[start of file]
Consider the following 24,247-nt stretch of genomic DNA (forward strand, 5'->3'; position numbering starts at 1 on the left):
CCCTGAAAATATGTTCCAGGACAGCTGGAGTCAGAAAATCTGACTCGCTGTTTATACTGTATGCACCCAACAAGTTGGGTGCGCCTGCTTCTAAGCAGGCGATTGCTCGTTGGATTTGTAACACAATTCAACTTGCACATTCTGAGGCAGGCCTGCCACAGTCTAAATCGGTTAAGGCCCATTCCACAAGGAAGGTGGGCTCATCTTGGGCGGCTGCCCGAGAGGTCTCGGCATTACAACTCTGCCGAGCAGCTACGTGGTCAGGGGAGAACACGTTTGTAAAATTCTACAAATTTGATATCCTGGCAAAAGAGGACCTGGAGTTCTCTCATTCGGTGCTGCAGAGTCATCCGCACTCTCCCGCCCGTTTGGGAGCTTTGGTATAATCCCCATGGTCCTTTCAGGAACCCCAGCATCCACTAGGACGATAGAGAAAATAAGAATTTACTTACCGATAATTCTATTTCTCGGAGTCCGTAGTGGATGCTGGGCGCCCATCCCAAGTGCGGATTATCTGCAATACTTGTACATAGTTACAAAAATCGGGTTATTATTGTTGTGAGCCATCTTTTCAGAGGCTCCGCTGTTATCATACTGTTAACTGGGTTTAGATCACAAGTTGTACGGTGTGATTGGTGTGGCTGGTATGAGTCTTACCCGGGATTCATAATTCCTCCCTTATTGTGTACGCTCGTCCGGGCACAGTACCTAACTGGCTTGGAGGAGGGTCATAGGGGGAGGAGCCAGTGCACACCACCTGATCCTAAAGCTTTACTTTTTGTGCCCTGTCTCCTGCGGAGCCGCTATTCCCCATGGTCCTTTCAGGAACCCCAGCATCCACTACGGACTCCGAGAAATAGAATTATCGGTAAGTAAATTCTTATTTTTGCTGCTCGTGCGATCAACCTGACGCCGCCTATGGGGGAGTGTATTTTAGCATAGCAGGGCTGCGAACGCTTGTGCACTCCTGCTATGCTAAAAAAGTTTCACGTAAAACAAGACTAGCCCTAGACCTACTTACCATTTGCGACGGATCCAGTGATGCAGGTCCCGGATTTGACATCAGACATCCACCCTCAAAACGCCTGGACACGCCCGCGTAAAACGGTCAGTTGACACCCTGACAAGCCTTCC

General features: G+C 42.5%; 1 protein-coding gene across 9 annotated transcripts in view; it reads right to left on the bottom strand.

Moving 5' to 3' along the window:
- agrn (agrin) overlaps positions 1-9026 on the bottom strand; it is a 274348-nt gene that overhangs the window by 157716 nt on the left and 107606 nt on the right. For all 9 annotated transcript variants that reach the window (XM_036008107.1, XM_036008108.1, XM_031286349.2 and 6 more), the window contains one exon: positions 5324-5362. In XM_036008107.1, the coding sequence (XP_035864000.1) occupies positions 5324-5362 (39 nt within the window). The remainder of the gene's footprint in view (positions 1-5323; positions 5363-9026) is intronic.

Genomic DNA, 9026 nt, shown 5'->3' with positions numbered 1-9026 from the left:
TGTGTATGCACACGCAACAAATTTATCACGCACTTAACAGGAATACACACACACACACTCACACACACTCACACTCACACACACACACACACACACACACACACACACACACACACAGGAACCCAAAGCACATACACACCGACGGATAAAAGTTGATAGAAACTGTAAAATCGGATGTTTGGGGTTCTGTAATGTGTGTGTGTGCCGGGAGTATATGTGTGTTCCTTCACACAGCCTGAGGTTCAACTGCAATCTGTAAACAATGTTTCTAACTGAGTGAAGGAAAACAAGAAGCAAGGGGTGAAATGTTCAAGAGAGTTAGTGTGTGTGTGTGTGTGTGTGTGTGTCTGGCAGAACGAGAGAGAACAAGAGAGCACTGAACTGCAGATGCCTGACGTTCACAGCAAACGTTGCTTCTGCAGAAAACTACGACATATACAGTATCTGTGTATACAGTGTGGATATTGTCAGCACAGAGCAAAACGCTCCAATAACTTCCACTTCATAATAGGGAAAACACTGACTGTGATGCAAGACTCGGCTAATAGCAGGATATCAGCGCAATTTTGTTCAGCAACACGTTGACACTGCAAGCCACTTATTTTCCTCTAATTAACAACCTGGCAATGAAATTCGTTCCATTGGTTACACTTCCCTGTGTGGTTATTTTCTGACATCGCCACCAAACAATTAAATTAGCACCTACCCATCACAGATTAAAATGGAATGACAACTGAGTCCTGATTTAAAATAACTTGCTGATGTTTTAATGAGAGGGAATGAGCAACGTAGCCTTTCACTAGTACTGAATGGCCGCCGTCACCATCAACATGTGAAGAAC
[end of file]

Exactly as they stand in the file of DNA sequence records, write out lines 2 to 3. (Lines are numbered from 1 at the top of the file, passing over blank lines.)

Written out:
CCCTGAAAATATGTTCCAGGACAGCTGGAGTCAGAAAATCTGACTCGCTGTTTATACTGTATGCACCCAACAAGTTGGGTGCGCCTGCTTCTAAGCAGGCGATTGCTCGTTGGATTTGTAACACAATTCAACTTGCACATTCTGAGGCAGGCCTGCCACAGTCTAAATCGGTTAAGGCCCATTCCACAAGGAAGGTGGGCTCATCTTGGGCGGCTGCCCGAGAGGTCTCGGCATTACAACTCTGCCGAGCAGCTACGTGGTCAGGGGAGAACACGTTTGTAAAATTCTACAAATTTGATATCCTGGCAAAAGAGGACCTGGAGTTCTCTCATTCGGTGCTGCAGAGTCATCCGCACTCTCCCGCCCGTTTGGGAGCTTTGGTATAATCCCCATGGTCCTTTCAGGAACCCCAGCATCCACTAGGACGATAGAGAAAATAAGAATTTACTTACCGATAATTCTATTTCTCGGAGTCCGTAGTGGATGCTGGGCGCCCATCCCAAGTGCGGATTATCTGCAATACTTGTACATAGTTACAAAAATCGGGTTATTATTGTTGTGAGCCATCTTTTCAGAGGCTCCGCTGTTATCATACTGTTAACTGGGTTTAGATCACAAGTTGTACGGTGTGATTGGTGTGGCTGGTATGAGTCTTACCCGGGATTCATAATTCCTCCCTTATTGTGTACGCTCGTCCGGGCACAGTACCTAACTGGCTTGGAGGAGGGTCATAGGGGGAGGAGCCAGTGCACACCACCTGATCCTAAAGCTTTACTTTTTGTGCCCTGTCTCCTGCGGAGCCGCTATTCCCCATGGTCCTTTCAGGAACCCCAGCATCCACTACGGACTCCGAGAAATAGAATTATCGGTAAGTAAATTCTTATTTTTGCTGCTCGTGCGATCAACCTGACGCCGCCTATGGGGGAGTGTATTTTAGCATAGCAGGGCTGCGAACGCTTGTGCACTCCTGCTATGCTAAAAAAGTTTCACGTAAAACAAGACTAGCCCTAGACCTACTTACCATTTGCGACGGATCCAGTGATGCAGGTCCCGGATTTGACATCAGACATCCACCCTCAAAACGCCTGGACACGCCCGCGTAAAACGGTCAGTTGACACCCTGACAAGCCTTCC

General features: G+C 42.5%; 1 protein-coding gene across 9 annotated transcripts in view; it reads right to left on the bottom strand.